U.S. customs and Border Protection officers continue to seize large loads of drugs on the Texas-Mexico border. Smuggling during the pandemic also includes a comfort food that is contraband Mexican bologna.
Miriam Ortiz, a loyal shopper at La Mejor Texas Meat shop understands the popularity of the lunchmeat. She was at the meat market buying dinner for her family including steaks and some short ribs.
She laments she can’t buy Mexican bologna at any in El Paso or any other store in the U.S. The best-known brand is Chimex. “I love Chimex and it’s very frustrating because we can’t cross it either,” she said.
The bologna is not allowed across the border because it’s made with pork and could introduce a foreign animal disease into the U.S. But that doesn’t stop people from trying to bring the meat into the country.
“It’s loved and they crave it for the most part. They smuggle it across because they’re able to sell it per se under the table,” said CBP Supervisory agriculture specialist in El PasoKatherine Vasquez.
In the more than 20 years Vasquez has inspected food products at border crossings, Mexican bologna has persisted as one of the most popular prohibited food items. The contraband in the form of red-colored rolls turn up time again. “They call them chubs those round rolls,” she said.
The chubs weigh about 10 pounds each. While some are for personal consumption, larger quantities carefully concealed in cars and trucks are smuggled for profit. The price of a roll at least doubles once it crosses the border. “Say anywhere from $30-40.00 to say further north up to $80 for one single roll,” according to Vasquez.
Mexican bologna has turned up across Texas and the rest of the country. Some of those trying to sneak the sausages across the border these days are people who’ve lost their jobs during the pandemic, says Vasquez. “People who normally wouldn’t do it are engaging in this type of smuggling activity,” she explained.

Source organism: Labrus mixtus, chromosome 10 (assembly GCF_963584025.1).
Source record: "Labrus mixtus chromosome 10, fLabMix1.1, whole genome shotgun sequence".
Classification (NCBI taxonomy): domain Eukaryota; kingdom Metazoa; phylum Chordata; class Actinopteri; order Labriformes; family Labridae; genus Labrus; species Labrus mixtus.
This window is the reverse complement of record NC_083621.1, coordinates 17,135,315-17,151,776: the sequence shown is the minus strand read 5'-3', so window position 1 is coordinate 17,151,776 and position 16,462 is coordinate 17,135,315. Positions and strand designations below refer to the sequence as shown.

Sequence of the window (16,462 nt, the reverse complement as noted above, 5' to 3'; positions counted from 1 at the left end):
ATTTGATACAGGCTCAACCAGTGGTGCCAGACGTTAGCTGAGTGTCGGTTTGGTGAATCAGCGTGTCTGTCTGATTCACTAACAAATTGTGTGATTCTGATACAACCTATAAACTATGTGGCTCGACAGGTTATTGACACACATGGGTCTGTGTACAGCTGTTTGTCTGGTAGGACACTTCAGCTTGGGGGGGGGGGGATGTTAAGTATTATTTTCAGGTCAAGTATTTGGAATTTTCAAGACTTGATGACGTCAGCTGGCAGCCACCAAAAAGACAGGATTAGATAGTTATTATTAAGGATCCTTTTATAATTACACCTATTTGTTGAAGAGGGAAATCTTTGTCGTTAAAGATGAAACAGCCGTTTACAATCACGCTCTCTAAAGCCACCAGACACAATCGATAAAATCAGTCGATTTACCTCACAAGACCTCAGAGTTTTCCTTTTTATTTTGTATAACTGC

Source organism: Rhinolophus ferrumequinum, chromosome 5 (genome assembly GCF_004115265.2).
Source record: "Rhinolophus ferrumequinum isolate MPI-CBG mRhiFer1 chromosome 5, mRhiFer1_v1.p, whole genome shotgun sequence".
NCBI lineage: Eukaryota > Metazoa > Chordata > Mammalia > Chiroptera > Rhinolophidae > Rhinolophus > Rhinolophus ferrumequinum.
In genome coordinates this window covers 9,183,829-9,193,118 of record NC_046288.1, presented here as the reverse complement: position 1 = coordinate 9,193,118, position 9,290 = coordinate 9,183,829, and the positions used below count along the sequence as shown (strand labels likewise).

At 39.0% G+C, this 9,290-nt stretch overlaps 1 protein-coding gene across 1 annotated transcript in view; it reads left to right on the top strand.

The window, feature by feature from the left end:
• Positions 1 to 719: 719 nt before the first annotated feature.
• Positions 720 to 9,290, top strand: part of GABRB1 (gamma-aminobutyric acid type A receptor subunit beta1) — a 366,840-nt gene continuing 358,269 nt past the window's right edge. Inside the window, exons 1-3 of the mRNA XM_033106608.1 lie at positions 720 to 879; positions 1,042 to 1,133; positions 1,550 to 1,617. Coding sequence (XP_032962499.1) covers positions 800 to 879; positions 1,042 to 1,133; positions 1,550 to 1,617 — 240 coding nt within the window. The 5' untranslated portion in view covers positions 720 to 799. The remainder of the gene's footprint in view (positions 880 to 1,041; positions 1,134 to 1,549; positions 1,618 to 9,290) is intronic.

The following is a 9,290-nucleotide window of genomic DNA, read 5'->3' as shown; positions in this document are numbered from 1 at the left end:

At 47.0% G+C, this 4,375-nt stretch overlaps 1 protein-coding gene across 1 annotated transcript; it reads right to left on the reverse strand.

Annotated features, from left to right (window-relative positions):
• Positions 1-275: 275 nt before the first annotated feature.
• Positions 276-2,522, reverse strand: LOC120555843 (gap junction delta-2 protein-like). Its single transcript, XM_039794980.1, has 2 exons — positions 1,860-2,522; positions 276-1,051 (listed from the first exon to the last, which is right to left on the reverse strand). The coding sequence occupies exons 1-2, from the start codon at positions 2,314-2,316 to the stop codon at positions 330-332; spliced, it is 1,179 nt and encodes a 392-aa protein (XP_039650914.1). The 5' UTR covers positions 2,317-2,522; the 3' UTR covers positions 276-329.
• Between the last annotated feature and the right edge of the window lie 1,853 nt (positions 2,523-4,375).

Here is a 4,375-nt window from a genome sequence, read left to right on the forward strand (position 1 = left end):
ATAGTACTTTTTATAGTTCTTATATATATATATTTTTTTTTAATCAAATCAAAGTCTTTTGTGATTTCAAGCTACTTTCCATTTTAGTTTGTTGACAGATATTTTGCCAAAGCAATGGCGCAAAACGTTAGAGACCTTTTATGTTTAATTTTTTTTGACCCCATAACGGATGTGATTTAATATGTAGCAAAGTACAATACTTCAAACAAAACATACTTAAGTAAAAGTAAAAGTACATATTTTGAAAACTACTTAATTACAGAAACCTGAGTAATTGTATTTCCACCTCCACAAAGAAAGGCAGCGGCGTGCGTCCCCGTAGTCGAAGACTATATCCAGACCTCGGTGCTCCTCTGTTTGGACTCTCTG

Since mid-May CBP officers at border crossings in El Paso have seized at least 1000 pounds of bologna. One man had 35 rolls hidden under blankets in the backseat of his SUV along with nine rolls of another illegal lunchmeat. Though the border is closed to essential travel, U.S. citizens and legal permanent residents cross back and forth. CBP cannot stop them from returning home to the U.S. side of the border. The penalty for not declaring a commercial amount is a $1000 fine.
So has Vasquez tasted the bologna? “No, she said chucking. “I know that it takes forever to burn.” CBP officers destroy the bologna by incinerating it at the ports of entry. And it does smell like a big hot dog roast.
Back at the La Mejor Texas Meat Shop, the manager Raul Burrell takes pride in his store. He said customers come for quality, freshness and prices.”
He points out along with steaks and ribs, he sells some great bologna. He carries Chimex bologna distributed by the FUD brand. But the bologna made in the U.S. is made with poultry not pork from Mexico. “It doesn’t have the same flavor. I don’t know if it’s because it’s Americanized. I don’t know if it has the same ingredients,” said Ortiz who grew up eating the Chimex brand in Mexico as a child. The U.S. bologna is lighter in color than the Mexican meat to she notes.“Over there it’s kind of a reddish color. I really don’t know what’s in there but it’s really good,” she said.
Even so, customers say there are plenty of other choices for those who crave the flavor of Mexico. Lauren Gore recently moved back to El Paso from Dallas. She said she missed shopping at an “authentic” Mexican meat market.
She was at the store shopping for dinner with her baby boy and mother.“I’ll have to come back and do the carne al pastor and we’re going to do some ribeyes for the grill as well,” she said.